NASA has given SpaceX the official green light to launch its next crew mission to the International Space Station (ISS). Due to the weather, takeoff initially scheduled for Thursday has just been postponed to Friday. For the first time, astronauts will fly aboard a reused SpaceX rocket and capsule.
Last week, NASA and SpaceX got together to certify, or not, the Crew Dragon spacecraft and Falcon 9 launcher before the Crew-2 mission takes off to the ISS. The teams went through their checklists and detected only one minor issue to be resolved before takeoff.
According to Bill Gerstenmaier of SpaceX (former head of human spaceflight at NASA), the teams had detected a slight difference in the amount of liquid oxygen loaded into the launcher compared to the amount SpaceX expected. As a reminder, the Falcon 9 relies on two components to fuel its travels in space: liquid RP-1 kerosene and liquid oxygen.
On Tuesday, April 20, Benji Reed, senior director of human spaceflight at SpaceX, said the liquid oxygen issue had been resolved. Since then, the Falcon 9 and its Crew Dragon capsule have passed two big tests over the weekend: a static firing test and a dress rehearsal with the crew. Both exercises were performed without problem. NASA has therefore given the green light.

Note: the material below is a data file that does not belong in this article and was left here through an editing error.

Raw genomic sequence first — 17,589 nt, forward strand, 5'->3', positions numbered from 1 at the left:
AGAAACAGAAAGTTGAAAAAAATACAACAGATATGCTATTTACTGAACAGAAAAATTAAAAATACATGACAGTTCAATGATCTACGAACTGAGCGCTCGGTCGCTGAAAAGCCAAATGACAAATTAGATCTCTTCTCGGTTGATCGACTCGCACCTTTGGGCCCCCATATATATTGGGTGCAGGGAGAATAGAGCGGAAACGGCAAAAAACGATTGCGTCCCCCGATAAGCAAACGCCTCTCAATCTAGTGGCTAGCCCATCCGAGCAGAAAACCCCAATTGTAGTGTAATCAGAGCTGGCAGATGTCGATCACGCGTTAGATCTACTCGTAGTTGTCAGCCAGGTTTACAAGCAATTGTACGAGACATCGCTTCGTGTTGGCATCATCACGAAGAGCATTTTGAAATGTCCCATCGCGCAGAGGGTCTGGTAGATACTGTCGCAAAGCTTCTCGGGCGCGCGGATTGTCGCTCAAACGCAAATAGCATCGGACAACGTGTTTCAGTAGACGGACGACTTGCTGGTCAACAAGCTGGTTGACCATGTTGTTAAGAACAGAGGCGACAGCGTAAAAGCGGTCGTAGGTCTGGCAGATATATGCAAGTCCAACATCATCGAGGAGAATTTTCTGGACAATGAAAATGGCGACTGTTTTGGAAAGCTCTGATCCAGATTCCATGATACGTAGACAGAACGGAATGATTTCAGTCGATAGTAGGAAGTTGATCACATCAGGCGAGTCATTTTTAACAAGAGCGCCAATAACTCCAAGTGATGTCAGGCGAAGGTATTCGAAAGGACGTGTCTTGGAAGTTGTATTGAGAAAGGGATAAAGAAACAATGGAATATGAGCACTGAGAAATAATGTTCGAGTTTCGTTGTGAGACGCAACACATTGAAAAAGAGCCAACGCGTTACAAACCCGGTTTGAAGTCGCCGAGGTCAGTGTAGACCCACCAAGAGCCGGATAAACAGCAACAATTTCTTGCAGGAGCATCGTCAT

The Crew-2 mission, of which Thomas Pesquet will be the Commander, will take off this Friday, April 23 at 11:49 a.m. from the historic Pad 39A at the Kennedy Space Center in Florida. Note that take-off was initially scheduled to take place this Thursday. The weather forecast finally led the NASA and SpaceX teams to postpone the start to the next day. A launch window had been left open just in case.
Reused capsule and booster
For this mission, NASA astronauts Shane Kimbrough and Megan McArthur, European Space Agency (ESA) astronaut Thomas Pesquet and Japan Aerospace Exploration Agency (JAXA) astronaut Akihiko Hoshide will fly on board. of the Endeavor capsule. As a reminder, it was this same capsule that had transported astronauts Bob Behnken and Doug Hurley to and from the ISS for the Demo-2 test flight.
Small funny point: Astronaut Megan McArthur should normally sit in the same seat as her husband, who is none other than Bob Behnken.
Note that the booster for this mission had also previously transported the mission’s astronauts Crew-1 to the space station on November 18, 2020.
During their six-month stay, the crew will conduct several hundred experiments, in particular for the benefit of medical research. This work will help space agencies gain a better understanding of how space affects the human body in order to better prepare astronauts for future, longer space trips to the moon.